Maxine Alderton’s debut story for the show is pretty damned strong.  She does some good initial work, setting up the guest cast of Lord Byron, the Shelleys, Claire Clairmont and Doctor Polidori early on through the cold open, the dancing scene and the scene with Ryan, Mary and Polidori at the piano, allowing everyone a satisfactory introduction.  Byron seems to get more of the lion’s share of the story than the Shelleys though which did bug me a little. The story does revert to somewhat standard haunted house and horror movie tropes, however, I really like the idea of the interior of the Villa being changed to make it into a ‘panic room’ for the Guardian of the Cyberium.  Despite the tone of this story being creepy and grim in places – especially the moment that the Cyberman picks up Mary’s infant son William – there is still some room for humour, with most of these moments being given to Graham, allowing Bradley Walsh to really shine.  These are helped by some good direction by Emma Sullivan, who emphasises gags like the one below with some good visual moments too – the looks that the Doctor and Graham shoot each other are fantastic.  Another example is the look that Fletcher shoots the Doctor when she tastes the dust from the destroyed disembodied hand.  The direction also helps with the fear factor too, which helps give the villain of the piece some real threat.

Yes, because it is a truth universally acknowledged…

Wrong writer!

…that one’s driver will park one’s carriage imprudently too far from whence one is going.

Graham O’Brien and the Thirteenth Doctor

Haunting of Villa Diodati

We get to see the Lone Cyberman, who was first mentioned in Fugitive of the Judoon by Captain Jack Harkness.  The design on this is fantastic giving us a drastically different Cyberman to the ones that we have seen previously.  This Cyberman is incomplete, showing more organic components than we have seen previously from usual Cybermen and this emphasises the body horror that is core to what makes this enemy of the Doctor so scary.  Like with the Daleks, it is good to have a story that stresses that even just the one Cyberman is enough of a threat which this certainly does.  The moment that Mary confronts the Cyberman to try and get him to address his humanity is fantastic and stresses that emotions like love aren’t going to provide us with a simple solution like previously, only for the Cyberman to reveal that he only spared Mary’s son because he’s a “pathetic runt” is really effective.  I like the fact that the Cyberman trying to come back through time is causing things like the weather, but equally the reveal that the ghosts that Graham was seeing weren’t part of this is a really nice moment.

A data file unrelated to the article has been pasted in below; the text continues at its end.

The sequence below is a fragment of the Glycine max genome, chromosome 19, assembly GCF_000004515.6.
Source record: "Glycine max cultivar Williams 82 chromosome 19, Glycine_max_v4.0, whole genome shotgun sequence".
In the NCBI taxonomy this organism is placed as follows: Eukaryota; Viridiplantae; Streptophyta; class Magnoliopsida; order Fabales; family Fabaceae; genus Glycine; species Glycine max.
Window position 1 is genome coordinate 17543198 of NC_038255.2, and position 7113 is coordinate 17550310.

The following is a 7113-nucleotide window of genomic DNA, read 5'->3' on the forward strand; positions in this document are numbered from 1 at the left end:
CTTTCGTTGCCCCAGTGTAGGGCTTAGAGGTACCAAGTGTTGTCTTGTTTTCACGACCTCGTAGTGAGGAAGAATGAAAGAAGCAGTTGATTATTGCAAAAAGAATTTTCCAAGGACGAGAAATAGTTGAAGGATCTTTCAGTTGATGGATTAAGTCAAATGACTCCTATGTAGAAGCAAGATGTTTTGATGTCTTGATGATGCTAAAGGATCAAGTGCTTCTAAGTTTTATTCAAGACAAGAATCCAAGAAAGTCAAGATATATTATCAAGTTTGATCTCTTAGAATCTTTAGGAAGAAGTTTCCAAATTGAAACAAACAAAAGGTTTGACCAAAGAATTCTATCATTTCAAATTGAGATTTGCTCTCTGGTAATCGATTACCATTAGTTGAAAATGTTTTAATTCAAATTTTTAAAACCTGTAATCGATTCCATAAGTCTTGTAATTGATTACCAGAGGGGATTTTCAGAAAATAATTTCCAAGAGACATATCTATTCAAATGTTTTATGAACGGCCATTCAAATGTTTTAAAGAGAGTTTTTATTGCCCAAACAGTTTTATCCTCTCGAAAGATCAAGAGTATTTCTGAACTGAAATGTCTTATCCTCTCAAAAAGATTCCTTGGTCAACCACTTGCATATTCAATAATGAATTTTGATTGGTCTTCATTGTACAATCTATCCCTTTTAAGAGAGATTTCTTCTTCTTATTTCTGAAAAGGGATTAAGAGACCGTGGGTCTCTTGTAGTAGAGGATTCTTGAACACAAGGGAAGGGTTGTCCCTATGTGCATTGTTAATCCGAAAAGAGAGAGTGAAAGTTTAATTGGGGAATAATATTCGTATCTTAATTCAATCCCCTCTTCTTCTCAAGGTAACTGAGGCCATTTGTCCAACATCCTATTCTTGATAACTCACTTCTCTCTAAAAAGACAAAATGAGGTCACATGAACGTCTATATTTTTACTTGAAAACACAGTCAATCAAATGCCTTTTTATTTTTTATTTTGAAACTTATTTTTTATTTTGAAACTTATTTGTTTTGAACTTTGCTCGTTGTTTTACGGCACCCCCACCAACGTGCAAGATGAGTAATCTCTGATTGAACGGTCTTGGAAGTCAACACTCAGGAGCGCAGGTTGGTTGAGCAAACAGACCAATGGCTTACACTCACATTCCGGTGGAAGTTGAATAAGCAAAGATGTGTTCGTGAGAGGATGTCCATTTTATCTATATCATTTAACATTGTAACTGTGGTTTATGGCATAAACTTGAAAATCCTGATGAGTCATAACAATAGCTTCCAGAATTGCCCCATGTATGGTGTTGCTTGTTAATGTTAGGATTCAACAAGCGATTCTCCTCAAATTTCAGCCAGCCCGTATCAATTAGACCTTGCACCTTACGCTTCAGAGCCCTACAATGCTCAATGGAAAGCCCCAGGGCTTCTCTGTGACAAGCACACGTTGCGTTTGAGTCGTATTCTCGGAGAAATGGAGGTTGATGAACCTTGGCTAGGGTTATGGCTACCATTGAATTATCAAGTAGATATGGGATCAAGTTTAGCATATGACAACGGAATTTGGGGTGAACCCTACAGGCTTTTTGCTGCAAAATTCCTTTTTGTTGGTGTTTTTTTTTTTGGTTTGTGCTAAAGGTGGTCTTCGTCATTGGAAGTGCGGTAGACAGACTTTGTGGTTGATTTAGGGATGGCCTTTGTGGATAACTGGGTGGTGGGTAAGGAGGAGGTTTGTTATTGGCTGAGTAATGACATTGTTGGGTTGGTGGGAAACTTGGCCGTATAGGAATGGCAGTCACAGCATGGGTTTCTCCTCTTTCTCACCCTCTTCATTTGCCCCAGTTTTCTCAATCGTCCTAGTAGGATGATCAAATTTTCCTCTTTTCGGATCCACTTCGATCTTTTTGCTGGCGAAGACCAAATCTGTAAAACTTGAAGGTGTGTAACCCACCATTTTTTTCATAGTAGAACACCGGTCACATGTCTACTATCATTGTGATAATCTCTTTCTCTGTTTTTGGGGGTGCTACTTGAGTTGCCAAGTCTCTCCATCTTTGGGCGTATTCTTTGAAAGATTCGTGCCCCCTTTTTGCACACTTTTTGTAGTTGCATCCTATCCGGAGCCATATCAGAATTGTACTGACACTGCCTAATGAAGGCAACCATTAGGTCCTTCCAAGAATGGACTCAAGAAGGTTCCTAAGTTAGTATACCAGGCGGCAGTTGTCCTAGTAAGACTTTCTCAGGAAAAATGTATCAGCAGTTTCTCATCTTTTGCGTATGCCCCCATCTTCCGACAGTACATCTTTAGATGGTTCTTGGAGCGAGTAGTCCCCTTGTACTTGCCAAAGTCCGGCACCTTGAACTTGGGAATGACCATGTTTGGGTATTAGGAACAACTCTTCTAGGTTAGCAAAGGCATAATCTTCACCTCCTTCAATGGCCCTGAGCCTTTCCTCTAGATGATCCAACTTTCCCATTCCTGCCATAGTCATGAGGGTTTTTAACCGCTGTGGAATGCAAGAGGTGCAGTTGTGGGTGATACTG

Are you the Guardian?

No sir, I am the valet.

The Lone Cyberman and Fletcher

With regards to the Doctor and her companions, this story puts them into a really interesting place heading into the finale.  The Doctor and her companions are brought into conflict regarding Jack’s message about the Lone Cyberman, with Ryan stating that sacrificing Shelley’s life would save billions, which leads the Doctor into a speech which is probably the best part of the episode.  This really highlights the burden on her shoulders as a Time Lord in trying to weigh up what the right thing is to do, and with the ramifications of letting the Lone Cyberman get what it wants clearly pretty disastrous, the Doctor must be pretty confident in her abilities to atone for her error.  There have been more moments of conflict between the Doctor, Yaz, Ryan and Graham this series, which is an improvement on last series.  She did get some lighter material as well and is particularly enjoyable in her scenes opposite Byron.  Meanwhile, the companions do get like some nice individual moments in the story, with Ryan talking to Mary at the piano, Graham’s hunt for the toilet revealing the first moments of the haunting of the house and Yaz with Claire Clairmont.